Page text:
My dad has placed calls in with Bagley and Sanders to find out more about the papers and his great great grandfather after hearing the radio show. No matter how important or unimportant who John V. Long ends up really being after deciphering all of those papers, it is so wonderful to know more about our family. (Included in the papers are genealogical records of my family going back to England to the 1700s)

I learned that John V. Long's house was on 100 South and 200 East, where the parking lot of Questar Gas' parking lot now stands in its place. That house that sands next to it, was his neighbor. The house itself was what started the falling out with the Church. A major general commandeered the Long house and Brigham Young wrote Long a very unfriendly letter demanding he pay thousands of dollars, which in the 1860s in Utah Territory was a lot of money, Long owed to stay in favor with the Church.

Now more than ever, I feel great ties to Utah and Salt Lake. I can walk around Temple Square and imagine what it must have looked like that night in 1869. My parents have a painting of John V. Long in their study (complete with enormous bow tie, beard, and pen) and now I want to see if Sarah painted it.

Another family story is that someone sold their land in Bingham Canyon so that the daughters could go to college. Of course, now the mountains of the Canyon is the world's largest hole in the ground (one of the few man made things you can see from space) and literally billions of dollars of copper have been extracted. Its doubtful that some documents on that issue magically appear and make news. I have to say though, I am proud of all of my ancestors even if I could have been a Rockefeller of Utah.

Wednesday, November 14, 2007

the politicization of crime budgets

Just yesterday I was happy that the DA's office got more money ($1.3 million more to be exact) to hire attorneys and support staff necessary to reduce the case load on current prosecutors. Republican DA Lohra Miller's plea was heard by a 5-4 Republican Democratic split. That was unfortuneate. Now comes worse news.
The Salt Lake County Council won't put a penny into the languishing lockup next year despite first-year Democratic Sheriff Jim Winder's insistence that the county soon will need it to relieve the population squeeze on the nearby maximum-security Adult Detention Center (ADC).
"I'm extremely frustrated," Winder said Tuesday. "The county is not taking into consideration our external partners - the cities, the judiciary - in making this decision."
The Republican-led council slammed the door on the deteriorating South Salt Lake jail Tuesday, denying the $5.9 million Winder sought to reopen the facility and the $610,000 that Democratic Mayor Peter Corroon had recommended for upgrades and repairs.
Democratic Councilman Randy Horiuchi urged his conservative colleagues - who opposed Oxbow funding on a 5-4 partisan vote - to keep the jail "battle ready."
But Republicans balked, saying a criminal-justice master plan should come first.
But the loss of Oxbow has the sheriff steamed.
"To say we are going to hold off and formulate another plan," Winder said, "does not address what is a critical need today."
We can argue about what causes more crime, plea agreements to lesser charges (meaning less time in jail/prision) or having the jail so full that it releases people picked up on warrants. I think you know where I stand on the debate.

But what is sad is that it shouldn't matter that Sherrif Winder is a Democrat or DA Miller is a Republican. The entire criminal justice system should be funded and planed in a thoughtful consistant manner. While budgeting is a zero sum game at the local level (because they cannot borrow outside of narrow bond issues), the math should not depend on what party you belong to. Shame on you County Council.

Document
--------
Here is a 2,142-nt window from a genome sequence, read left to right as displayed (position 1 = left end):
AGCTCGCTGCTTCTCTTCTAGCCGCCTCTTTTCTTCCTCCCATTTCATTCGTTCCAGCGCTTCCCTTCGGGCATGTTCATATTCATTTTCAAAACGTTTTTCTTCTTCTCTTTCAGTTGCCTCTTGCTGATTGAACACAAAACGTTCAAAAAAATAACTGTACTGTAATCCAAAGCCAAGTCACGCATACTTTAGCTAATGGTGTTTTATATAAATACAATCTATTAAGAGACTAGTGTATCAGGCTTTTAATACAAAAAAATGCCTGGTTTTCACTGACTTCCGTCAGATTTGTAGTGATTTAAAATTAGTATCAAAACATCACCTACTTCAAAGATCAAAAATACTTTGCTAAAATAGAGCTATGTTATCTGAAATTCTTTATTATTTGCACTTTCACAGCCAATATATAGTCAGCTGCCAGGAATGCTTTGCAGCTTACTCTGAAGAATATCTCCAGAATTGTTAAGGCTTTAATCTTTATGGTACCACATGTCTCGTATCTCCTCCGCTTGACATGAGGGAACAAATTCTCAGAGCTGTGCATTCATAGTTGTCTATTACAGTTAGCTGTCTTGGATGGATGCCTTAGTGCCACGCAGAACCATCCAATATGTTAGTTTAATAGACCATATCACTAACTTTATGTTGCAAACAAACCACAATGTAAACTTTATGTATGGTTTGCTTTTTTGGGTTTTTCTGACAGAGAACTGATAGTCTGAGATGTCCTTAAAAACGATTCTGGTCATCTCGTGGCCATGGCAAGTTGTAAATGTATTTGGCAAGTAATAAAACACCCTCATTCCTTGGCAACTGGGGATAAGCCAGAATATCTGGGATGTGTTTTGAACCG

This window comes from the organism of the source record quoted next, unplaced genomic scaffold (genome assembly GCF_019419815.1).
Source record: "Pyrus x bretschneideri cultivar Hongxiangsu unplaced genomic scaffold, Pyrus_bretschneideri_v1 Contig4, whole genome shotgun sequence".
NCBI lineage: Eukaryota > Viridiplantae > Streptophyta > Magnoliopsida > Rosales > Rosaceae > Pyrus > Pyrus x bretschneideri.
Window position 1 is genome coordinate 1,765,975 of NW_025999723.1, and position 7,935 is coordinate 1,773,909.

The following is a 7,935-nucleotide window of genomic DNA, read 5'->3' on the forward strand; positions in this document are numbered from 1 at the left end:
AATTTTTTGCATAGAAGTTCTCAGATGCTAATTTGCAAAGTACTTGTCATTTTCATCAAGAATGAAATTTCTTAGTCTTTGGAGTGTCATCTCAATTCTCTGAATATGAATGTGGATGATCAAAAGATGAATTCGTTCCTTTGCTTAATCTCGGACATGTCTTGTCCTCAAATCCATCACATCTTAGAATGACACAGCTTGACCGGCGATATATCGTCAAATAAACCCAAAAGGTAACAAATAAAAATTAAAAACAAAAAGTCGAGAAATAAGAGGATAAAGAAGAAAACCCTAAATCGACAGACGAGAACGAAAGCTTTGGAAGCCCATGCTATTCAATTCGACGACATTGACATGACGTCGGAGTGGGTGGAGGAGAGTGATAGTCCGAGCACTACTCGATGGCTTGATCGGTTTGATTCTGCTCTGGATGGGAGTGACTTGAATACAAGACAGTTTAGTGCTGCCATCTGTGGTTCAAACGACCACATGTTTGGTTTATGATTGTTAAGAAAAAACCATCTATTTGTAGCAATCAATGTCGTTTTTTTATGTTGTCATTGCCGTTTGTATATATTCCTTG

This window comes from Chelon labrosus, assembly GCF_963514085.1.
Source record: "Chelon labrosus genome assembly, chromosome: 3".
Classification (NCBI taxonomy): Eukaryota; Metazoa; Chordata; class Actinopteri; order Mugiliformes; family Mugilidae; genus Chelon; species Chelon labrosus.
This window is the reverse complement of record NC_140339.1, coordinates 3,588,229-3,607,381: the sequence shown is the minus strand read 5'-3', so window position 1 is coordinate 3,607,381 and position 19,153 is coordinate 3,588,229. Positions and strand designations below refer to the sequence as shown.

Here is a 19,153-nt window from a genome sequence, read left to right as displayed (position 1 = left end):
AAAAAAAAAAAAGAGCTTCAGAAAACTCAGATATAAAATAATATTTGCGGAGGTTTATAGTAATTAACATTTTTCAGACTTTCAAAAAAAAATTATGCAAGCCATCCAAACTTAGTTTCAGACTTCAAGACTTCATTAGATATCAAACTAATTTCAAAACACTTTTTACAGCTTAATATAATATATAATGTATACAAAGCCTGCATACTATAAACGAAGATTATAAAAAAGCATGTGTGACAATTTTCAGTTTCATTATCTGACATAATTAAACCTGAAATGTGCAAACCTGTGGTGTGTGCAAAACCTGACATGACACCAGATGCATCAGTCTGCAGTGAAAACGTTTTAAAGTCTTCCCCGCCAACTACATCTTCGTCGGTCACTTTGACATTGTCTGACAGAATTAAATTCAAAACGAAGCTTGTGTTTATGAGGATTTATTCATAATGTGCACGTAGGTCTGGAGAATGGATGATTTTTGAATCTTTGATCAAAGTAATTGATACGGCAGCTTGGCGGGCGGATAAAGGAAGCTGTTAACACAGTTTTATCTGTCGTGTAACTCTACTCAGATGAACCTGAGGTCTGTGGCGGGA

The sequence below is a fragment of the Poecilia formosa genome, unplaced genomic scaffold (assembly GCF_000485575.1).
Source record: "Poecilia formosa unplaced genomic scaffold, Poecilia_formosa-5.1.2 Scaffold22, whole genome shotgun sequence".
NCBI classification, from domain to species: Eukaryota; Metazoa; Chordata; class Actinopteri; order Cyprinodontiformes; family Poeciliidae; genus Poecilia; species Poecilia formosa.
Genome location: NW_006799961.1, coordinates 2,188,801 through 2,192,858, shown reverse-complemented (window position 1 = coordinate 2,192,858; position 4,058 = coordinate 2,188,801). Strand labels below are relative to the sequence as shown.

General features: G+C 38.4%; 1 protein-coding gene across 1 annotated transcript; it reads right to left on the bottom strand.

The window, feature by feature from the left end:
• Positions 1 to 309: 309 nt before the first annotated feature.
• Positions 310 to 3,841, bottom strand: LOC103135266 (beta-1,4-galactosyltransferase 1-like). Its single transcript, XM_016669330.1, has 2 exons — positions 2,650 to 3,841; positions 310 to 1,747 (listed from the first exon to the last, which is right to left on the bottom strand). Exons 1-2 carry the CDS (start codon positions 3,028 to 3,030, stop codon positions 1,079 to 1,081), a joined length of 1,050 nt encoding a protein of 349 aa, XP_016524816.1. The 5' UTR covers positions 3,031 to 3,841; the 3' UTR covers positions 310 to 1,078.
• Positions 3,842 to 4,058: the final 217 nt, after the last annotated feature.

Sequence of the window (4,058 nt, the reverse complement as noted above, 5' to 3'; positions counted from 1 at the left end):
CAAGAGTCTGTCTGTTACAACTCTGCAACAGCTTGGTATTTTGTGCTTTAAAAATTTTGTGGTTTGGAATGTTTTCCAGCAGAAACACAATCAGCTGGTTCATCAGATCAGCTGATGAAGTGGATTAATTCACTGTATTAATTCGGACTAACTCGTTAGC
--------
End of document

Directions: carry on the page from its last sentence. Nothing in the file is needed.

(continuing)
Sunday, November 11, 2007

The war to end all wars

Today is Veteran's Day in the U.S. but really its origins stem from the end of the First World War, known as the Great War, or the War to End All Wars-- it was called Armistance Day (in Great Britian it is still called Rememberance Day). The end of the war was occurred as arbitrarily as it began. Europeans liked the idea of ending on the 11th minute of the 11th hour of the 11th day of the 11th month because they believed that the piece they achieved was saving the world from itself at the last possible moment.

Of course this war to end all wars was really the war that began all wars since that day in 1918. The people in Paris drew the maps of the middle east, leading to Iraq's civil war, the lack of a Kurdish state, Israel/Palestine, and dictators throughout the middle east. (those kings were installed by the Brits) The Treaty of Paris lead to Vietnam's civil war and American involvement (Ho Chi Mehn was a dishwasher at the conference and tried to get audience with the Big Three, but they ignored him). The drew up Yugoslavia and Czechoslovakia, one turned out horrific and the other split relatively amicibly. They drew up Poland and humilated Germany. They divvied up Africa at a later conference in Berlin, creating the idiotic borders we know today.

I could go on but I also want to focus on the more immediate impact of that war. Architecture and Art were destroyed, cities leveled. Hundreds of thousands died for no territorial gain among the leading countries. Among them were brilliant poets, writers, and artists. Many brilliant ideas that could have been died in Flanders Fields. An entire generation was erased, only to see the next one perish a few decades later.

Even the so-called Good War, World War II, has been shown to have been in reality merely a necessary war, thanks to Ken Burns. Each war is filled with its incompetant greedy military leaders, idiotic domestic leadership, the suffering of millions.

By now I think we can all agree that the current war in Iraq was not necessary but was a war of choice. And the longer we remain in that the country, the worse the mistake becomes. America cannot afford to have Iraq be as chaotic as it is today, but thanks to this Administration we can no longer serve any positive purpose in that country. Equally sadly, few nations are willing to step in when we inevitably leave.

Today is a day to remember the sacrifices of those who have served our country, who have been "rewarded" with death, dismemberment, brain injury, disabilities, pyschological traumas, and homelessness. But it also remains a day to remember the aweful cost of war and the need to avoid it.

So rather than merely hoisting a flag, giving a speech in a smoky VFW hall, or shaking a vet's hand, we need leaders who will think about this horid past and present towards thinking up a future were peace will become not just the pause between wars but era that last generations.